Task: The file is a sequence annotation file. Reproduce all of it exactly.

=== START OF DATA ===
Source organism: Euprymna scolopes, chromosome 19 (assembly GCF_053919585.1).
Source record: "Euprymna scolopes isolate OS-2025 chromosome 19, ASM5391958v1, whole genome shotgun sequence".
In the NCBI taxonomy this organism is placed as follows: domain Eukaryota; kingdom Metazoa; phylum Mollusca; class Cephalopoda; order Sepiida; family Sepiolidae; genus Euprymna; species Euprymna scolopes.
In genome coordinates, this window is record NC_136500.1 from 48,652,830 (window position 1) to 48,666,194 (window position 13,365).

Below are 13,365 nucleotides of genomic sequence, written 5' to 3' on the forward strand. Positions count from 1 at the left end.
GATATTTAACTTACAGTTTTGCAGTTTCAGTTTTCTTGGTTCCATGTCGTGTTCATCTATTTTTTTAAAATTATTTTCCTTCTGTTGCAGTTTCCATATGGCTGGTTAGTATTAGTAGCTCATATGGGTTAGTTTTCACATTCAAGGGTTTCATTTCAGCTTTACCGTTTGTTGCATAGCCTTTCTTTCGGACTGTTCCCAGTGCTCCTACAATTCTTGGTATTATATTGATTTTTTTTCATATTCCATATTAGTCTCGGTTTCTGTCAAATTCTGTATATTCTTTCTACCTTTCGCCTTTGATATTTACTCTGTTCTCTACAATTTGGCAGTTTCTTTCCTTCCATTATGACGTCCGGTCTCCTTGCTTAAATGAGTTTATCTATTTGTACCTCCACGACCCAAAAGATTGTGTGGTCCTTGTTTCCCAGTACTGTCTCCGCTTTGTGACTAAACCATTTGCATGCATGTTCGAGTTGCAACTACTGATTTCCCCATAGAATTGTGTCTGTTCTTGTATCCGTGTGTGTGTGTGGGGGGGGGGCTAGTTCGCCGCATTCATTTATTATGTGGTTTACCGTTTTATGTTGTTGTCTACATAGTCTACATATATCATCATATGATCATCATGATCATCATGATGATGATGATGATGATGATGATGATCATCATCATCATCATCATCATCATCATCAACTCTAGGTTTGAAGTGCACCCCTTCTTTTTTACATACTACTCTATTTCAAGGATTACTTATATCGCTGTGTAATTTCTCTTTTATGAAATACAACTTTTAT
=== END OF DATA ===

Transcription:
Source organism: Euprymna scolopes, chromosome 19 (assembly GCF_053919585.1).
Source record: "Euprymna scolopes isolate OS-2025 chromosome 19, ASM5391958v1, whole genome shotgun sequence".
In the NCBI taxonomy this organism is placed as follows: domain Eukaryota; kingdom Metazoa; phylum Mollusca; class Cephalopoda; order Sepiida; family Sepiolidae; genus Euprymna; species Euprymna scolopes.
In genome coordinates, this window is record NC_136500.1 from 48,652,830 (window position 1) to 48,666,194 (window position 13,365).

Below are 13,365 nucleotides of genomic sequence, written 5' to 3' on the forward strand. Positions count from 1 at the left end.
GATATTTAACTTACAGTTTTGCAGTTTCAGTTTTCTTGGTTCCATGTCGTGTTCATCTATTTTTTTAAAATTATTTTCCTTCTGTTGCAGTTTCCATATGGCTGGTTAGTATTAGTAGCTCATATGGGTTAGTTTTCACATTCAAGGGTTTCATTTCAGCTTTACCGTTTGTTGCATAGCCTTTCTTTCGGACTGTTCCCAGTGCTCCTACAATTCTTGGTATTATATTGATTTTTTTTCATATTCCATATTAGTCTCGGTTTCTGTCAAATTCTGTATATTCTTTCTACCTTTCGCCTTTGATATTTACTCTGTTCTCTACAATTTGGCAGTTTCTTTCCTTCCATTATGACGTCCGGTCTCCTTGCTTAAATGAGTTTATCTATTTGTACCTCCACGACCCAAAAGATTGTGTGGTCCTTGTTTCCCAGTACTGTCTCCGCTTTGTGACTAAACCATTTGCATGCATGTTCGAGTTGCAACTACTGATTTCCCCATAGAATTGTGTCTGTTCTTGTATCCGTGTGTGTGTGTGGGGGGGGGGCTAGTTCGCCGCATTCATTTATTATGTGGTTTACCGTTTTATGTTGTTGTCTACATAGTCTACATATATCATCATATGATCATCATGATCATCATGATGATGATGATGATGATGATGATGATCATCATCATCATCATCATCATCATCATCAACTCTAGGTTTGAAGTGCACCCCTTCTTTTTTACATACTACTCTATTTCAAGGATTACTTATATCGCTGTGTAATTTCTCTTTTATGAAATACAACTTTTAT